Linked by Thom Holwerda on Thu 8th Nov 2007 17:33 UTC, submitted by WillM
In the News One year after sealing their surprise alliance, Novell and Microsoft have announced an expansion of their technical collaboration to 'link together the existing Windows and Linux frameworks'. The firms will extend their existing collaboration to focus on virtualisation, standards-based management, directory and identity federation and document format compatibility. As part of this process, Microsoft said that both companies are 'now working closely' at the Microsoft and Novell Interoperability Lab in Massachusetts.
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RE[4]: Good for Novell!
by mnem0 on Fri 9th Nov 2007 10:10 UTC in reply to "RE[3]: Good for Novell!"
mnem0
Member since:
2006-03-23


For many years, Microsoft has prevented competitors from creating software that interacts with their software and the data it creates. They have embraced not only proprietary software (which I can tolerate) but also proprietary interfaces, protocols, and formats.

There is a moral argument against this, but I believe that the practical argument is much stronger. For years Microsoft has impeded your ability to get your work done by preventing competitors from delivering potentially superior drop-in replacements. This is part of a cynical market strategy that assumes that customers won't switch to competing products if it requires a disruptive infrastructure transition and a problematic data migration.

By radically lower customers' expectations of interoperability, Microsoft now receives enthusiastic praise for any amount of cooperation. That Novell had to play rotten patent games with Microsoft in order to gain highly limited cooperation on interoperability is absurd. The same offer has not been extended to Red Hat because they refuse to validate the false relationship between patents and interoperability.

Absent from this interoperability agreement is some really critical sticking points such as Exchange. Microsoft proprietized corporate email, and they just won't let go. This is an artificial barrier to competition. Undocumented protocols should be illegal in the absence of an open-source implementation. This isn't a philosophical or moral argument. It's purely practical.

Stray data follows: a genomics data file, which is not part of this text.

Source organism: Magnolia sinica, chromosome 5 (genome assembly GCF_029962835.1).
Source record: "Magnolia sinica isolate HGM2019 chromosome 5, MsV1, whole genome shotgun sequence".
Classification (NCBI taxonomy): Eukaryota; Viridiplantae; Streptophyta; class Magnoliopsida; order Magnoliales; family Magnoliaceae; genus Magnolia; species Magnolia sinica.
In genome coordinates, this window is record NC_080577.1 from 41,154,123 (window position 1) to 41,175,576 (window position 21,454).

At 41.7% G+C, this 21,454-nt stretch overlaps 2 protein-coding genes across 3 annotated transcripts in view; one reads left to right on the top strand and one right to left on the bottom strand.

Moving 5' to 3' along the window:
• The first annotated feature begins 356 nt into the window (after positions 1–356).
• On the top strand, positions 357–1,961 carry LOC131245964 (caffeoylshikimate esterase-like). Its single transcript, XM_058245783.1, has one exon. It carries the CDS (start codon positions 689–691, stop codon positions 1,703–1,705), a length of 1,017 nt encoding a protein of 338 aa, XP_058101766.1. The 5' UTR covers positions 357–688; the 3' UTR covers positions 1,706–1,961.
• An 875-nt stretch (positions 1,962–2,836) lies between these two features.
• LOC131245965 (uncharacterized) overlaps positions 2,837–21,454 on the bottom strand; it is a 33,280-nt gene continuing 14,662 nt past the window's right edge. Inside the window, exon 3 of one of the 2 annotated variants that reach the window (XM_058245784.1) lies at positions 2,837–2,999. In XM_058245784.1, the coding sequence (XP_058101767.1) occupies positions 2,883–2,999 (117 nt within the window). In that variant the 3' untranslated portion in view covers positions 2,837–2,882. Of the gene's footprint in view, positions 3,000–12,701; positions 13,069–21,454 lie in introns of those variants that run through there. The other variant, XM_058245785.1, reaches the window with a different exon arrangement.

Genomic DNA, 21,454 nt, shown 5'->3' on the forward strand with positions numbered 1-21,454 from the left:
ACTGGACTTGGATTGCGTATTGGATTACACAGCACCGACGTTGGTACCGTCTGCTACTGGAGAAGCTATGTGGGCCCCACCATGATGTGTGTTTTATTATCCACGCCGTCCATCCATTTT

If you really want to get your work done, then you should demand that Microsoft unconditionally release royalty-free specifications for its software products. Otherwise you're not getting the the quality of software you deserve, because potential competitors are being stifled. Microsoft has no right to pick and choose its competition. That's your job as a customer. Nor should Microsoft have the right to charge for the privilege of interoperability. Otherwise there is no pretense of a free market for software.

Microsoft has good products and plenty of smart developers. What are they afraid of? Why don't they want to compete unless its on their terms? Why are vendors like Novell so willing to agree to an unequal playing field? And why are people so delighted to see token cooperation from a company that has so brazenly refused to compete to the detriment of software users everywhere?


Excellent comment! I agree completely with every single point you make. I think you just described _exactly_ what the real problem is, and I'm very glad you took the time to write it down in such a clear manner.

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